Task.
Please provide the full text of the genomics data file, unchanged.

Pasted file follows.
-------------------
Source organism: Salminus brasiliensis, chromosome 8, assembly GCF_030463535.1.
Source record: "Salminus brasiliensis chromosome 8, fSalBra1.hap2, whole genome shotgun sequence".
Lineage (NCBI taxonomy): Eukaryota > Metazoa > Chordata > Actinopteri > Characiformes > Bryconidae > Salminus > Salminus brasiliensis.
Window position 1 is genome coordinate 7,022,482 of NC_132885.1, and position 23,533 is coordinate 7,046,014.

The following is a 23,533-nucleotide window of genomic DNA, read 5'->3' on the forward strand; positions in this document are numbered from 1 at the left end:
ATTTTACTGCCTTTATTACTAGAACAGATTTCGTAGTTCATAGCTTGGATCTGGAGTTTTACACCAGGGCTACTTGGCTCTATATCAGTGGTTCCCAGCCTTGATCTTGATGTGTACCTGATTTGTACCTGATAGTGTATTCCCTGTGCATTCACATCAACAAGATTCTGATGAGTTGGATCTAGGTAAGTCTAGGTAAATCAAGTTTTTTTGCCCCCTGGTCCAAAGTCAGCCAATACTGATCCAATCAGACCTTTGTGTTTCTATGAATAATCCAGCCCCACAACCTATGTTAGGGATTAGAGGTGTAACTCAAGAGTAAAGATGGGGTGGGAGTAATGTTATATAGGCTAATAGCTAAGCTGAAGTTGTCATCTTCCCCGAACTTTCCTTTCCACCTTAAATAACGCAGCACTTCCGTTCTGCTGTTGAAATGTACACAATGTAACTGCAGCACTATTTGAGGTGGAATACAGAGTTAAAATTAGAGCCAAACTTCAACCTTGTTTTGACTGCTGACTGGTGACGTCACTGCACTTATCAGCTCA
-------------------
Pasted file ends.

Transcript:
Source organism: Salminus brasiliensis, chromosome 8, assembly GCF_030463535.1.
Source record: "Salminus brasiliensis chromosome 8, fSalBra1.hap2, whole genome shotgun sequence".
Lineage (NCBI taxonomy): Eukaryota > Metazoa > Chordata > Actinopteri > Characiformes > Bryconidae > Salminus > Salminus brasiliensis.
Window position 1 is genome coordinate 7,022,482 of NC_132885.1, and position 23,533 is coordinate 7,046,014.

The following is a 23,533-nucleotide window of genomic DNA, read 5'->3' on the forward strand; positions in this document are numbered from 1 at the left end:
ATTTTACTGCCTTTATTACTAGAACAGATTTCGTAGTTCATAGCTTGGATCTGGAGTTTTACACCAGGGCTACTTGGCTCTATATCAGTGGTTCCCAGCCTTGATCTTGATGTGTACCTGATTTGTACCTGATAGTGTATTCCCTGTGCATTCACATCAACAAGATTCTGATGAGTTGGATCTAGGTAAGTCTAGGTAAATCAAGTTTTTTTGCCCCCTGGTCCAAAGTCAGCCAATACTGATCCAATCAGACCTTTGTGTTTCTATGAATAATCCAGCCCCACAACCTATGTTAGGGATTAGAGGTGTAACTCAAGAGTAAAGATGGGGTGGGAGTAATGTTATATAGGCTAATAGCTAAGCTGAAGTTGTCATCTTCCCCGAACTTTCCTTTCCACCTTAAATAACGCAGCACTTCCGTTCTGCTGTTGAAATGTACACAATGTAACTGCAGCACTATTTGAGGTGGAATACAGAGTTAAAATTAGAGCCAAACTTCAACCTTGTTTTGACTGCTGACTGGTGACGTCACTGCACTTATCAGCTCA